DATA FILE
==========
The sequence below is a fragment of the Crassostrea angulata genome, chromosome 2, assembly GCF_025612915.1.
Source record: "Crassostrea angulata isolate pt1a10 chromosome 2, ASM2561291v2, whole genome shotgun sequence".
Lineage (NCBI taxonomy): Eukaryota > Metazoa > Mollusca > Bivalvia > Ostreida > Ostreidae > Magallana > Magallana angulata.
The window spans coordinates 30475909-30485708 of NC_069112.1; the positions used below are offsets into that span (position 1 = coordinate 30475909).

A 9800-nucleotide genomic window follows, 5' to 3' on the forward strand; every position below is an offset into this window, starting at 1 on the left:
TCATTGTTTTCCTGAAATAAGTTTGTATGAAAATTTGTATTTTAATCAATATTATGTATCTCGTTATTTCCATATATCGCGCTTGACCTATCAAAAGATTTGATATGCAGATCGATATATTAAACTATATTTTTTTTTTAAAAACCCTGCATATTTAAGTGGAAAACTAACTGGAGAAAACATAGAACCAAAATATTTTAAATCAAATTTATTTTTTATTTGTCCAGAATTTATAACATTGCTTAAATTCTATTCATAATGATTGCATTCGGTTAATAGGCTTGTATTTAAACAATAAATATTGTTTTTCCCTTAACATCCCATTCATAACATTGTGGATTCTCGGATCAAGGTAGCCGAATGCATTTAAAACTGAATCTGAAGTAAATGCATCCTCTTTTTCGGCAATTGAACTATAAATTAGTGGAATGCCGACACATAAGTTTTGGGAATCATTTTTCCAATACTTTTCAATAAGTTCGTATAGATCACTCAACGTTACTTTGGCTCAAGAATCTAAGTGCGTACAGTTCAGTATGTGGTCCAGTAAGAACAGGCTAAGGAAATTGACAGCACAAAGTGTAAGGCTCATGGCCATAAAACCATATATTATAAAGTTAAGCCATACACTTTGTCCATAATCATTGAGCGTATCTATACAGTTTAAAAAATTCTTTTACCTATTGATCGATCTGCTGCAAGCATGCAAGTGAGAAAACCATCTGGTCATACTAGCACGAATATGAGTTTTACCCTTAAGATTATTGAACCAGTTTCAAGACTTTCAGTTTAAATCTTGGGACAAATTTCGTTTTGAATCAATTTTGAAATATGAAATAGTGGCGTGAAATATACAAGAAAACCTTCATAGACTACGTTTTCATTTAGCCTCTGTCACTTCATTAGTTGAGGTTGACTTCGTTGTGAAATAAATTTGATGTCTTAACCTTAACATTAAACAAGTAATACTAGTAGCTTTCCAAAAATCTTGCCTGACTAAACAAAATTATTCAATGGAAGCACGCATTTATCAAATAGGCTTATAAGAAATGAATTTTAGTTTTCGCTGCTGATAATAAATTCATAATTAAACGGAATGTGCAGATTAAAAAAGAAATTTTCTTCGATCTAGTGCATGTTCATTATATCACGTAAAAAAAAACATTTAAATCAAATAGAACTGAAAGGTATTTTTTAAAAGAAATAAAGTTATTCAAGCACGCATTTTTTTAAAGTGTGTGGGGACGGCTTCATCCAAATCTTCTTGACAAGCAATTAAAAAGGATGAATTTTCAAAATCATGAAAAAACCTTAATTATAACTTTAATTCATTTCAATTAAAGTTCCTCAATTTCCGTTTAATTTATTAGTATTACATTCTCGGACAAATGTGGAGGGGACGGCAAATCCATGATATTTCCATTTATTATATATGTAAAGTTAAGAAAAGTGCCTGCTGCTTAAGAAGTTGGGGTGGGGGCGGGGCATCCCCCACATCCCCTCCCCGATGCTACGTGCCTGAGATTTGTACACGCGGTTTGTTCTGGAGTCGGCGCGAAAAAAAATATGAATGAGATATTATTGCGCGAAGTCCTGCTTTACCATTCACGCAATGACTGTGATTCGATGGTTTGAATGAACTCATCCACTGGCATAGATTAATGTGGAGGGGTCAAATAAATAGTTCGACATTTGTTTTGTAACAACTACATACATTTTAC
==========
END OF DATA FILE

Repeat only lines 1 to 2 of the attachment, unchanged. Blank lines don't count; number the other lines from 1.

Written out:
The sequence below is a fragment of the Crassostrea angulata genome, chromosome 2, assembly GCF_025612915.1.
Source record: "Crassostrea angulata isolate pt1a10 chromosome 2, ASM2561291v2, whole genome shotgun sequence".